3. This one he had gone to bed with before I did.

She was the girl everybody wanted and that made it so easy for her. I couldn’t take my eyes off her, but that was when nobody could. She took the whole band for granted, the whole club for granted, and there was so much sex when she was singing R & B that she could drive that song as long as she wanted. She was from Puerto Rico and Texas and Oklahoma and everybody I knew had known her for longer than I had. There was never any real question of my saying no to her. She had three different names, depending on where you knew her from. I called her by the most recent one. She would buy me drinks between sets and ignore all the people who came up to give her whatever she might think about wanting or needing. She was telling me that she knew my boyfriend, who was in the band, would get jealous. But I was underage and as soon as she got close to me I felt drunk. I told her I didn’t care. She said we could always go into the girls bathroom. That night my boyfriend made sure to tell me he had been with her before and I asked him how much he had liked it. I could tell from what he said that she hadn’t liked him as much as I liked him. He was acting like he’d seen it all before, so I made sure to change his mind about that before he went to sleep.

She was living in an Airstream out behind somebody’s house and she wanted me to come over. She made squid rice and we drank good wine and ate on plates made of green glass. She was working harder than she needed to, but I was scared by all that beauty in such a small space, so maybe she was right. She wasn’t the first girl for me, but she was twenty-eight and knew exactly what it was. I wanted to stay there all night but she made us get up and drove me back to my boyfriend’s house. She kissed me for a long time right there in the front seat, and I didn’t go inside until after the sky had finished turning on the light behind the buildings and the mountains.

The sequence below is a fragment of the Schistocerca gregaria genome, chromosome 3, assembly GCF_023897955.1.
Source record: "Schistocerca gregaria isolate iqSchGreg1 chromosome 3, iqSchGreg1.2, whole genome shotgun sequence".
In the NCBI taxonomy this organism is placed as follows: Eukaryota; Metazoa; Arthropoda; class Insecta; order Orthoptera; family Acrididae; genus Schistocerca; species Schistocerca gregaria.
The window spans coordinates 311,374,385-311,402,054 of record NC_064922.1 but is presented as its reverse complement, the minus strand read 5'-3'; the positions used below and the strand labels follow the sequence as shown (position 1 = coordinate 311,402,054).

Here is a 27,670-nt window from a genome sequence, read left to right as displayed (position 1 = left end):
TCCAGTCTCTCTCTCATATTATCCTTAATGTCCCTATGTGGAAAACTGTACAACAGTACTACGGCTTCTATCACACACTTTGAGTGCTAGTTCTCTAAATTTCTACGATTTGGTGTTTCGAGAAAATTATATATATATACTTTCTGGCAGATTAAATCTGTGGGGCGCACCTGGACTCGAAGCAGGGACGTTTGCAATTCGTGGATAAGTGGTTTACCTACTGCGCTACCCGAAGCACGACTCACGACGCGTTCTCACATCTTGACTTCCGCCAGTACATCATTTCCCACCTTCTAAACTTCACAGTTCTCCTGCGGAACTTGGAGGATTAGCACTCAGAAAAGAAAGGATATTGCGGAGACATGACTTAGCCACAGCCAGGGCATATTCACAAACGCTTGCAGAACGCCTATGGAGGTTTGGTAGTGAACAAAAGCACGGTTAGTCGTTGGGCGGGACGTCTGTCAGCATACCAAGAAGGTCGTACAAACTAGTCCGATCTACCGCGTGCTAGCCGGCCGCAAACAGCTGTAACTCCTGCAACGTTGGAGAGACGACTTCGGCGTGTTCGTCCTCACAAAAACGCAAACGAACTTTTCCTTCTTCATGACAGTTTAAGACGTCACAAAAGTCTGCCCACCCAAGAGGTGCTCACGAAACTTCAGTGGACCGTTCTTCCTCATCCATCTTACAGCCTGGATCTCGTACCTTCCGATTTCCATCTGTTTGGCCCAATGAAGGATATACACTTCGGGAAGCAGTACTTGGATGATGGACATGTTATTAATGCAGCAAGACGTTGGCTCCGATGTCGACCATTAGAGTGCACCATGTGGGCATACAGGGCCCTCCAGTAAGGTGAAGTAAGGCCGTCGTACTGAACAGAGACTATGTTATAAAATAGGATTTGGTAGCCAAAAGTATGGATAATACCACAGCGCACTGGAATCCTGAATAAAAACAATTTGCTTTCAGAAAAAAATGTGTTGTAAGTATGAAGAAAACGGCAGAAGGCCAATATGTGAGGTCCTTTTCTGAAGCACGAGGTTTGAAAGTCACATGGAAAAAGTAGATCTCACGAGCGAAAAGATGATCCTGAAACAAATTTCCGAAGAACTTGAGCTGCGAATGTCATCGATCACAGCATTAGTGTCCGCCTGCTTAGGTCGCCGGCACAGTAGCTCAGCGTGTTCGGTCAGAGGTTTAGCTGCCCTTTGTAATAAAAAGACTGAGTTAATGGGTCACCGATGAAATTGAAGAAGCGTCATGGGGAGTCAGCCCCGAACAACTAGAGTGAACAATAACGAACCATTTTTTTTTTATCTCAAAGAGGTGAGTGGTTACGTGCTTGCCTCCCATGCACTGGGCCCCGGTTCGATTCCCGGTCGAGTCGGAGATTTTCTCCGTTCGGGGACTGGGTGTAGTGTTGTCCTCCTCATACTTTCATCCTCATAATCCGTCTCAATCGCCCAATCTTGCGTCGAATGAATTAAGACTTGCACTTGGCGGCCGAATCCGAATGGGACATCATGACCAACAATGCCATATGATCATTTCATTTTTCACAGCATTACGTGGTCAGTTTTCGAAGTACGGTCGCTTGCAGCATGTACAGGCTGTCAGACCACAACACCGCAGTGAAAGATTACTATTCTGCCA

He couldn’t say much about it, under the circumstances.

She acted as if everything was up to me, but I had no choice about any of it.
4. This one was never around.

He said he wanted to marry me right away but I didn’t believe him. We were on the tour bus, going through Idaho, and it wasn’t exactly a proposal; it was just that he was telling me what he was going to do and I didn’t believe him. One of the unofficial wives, who had been with the group for a long time, told me that she thought I was awfully nice and that I should watch it with him. His first wife never said a bad word about him though I heard the songs she wrote. All she ever said to me was, “you won’t mind if he goes fishing, will you?”

He liked to fly fish.

I wasn’t so young but I still thought it was different with me. When there’s that much going right, things can get very bright. More than you can bear and still more to come.

There was a ring from Minnesota and when I looked up there was a deer watching us gravely from the shore. There was a big wedding because he wanted it to be different from the last time, when he ran off with her after only ten days. The first wife gave us a toast with her heart full in the cup. Everybody had a good time at that party: seven circles under the huppah, ripping open the bread and klezmer rock and roll. There weren’t any binding charms left when we were done. Then there was a baby girl and it didn’t get better than that. Though sometimes it was lonely walking her back and forth in the green room. He was there for when they cut the second baby out of me, but he had to go down to the gig right away. I understood how it was.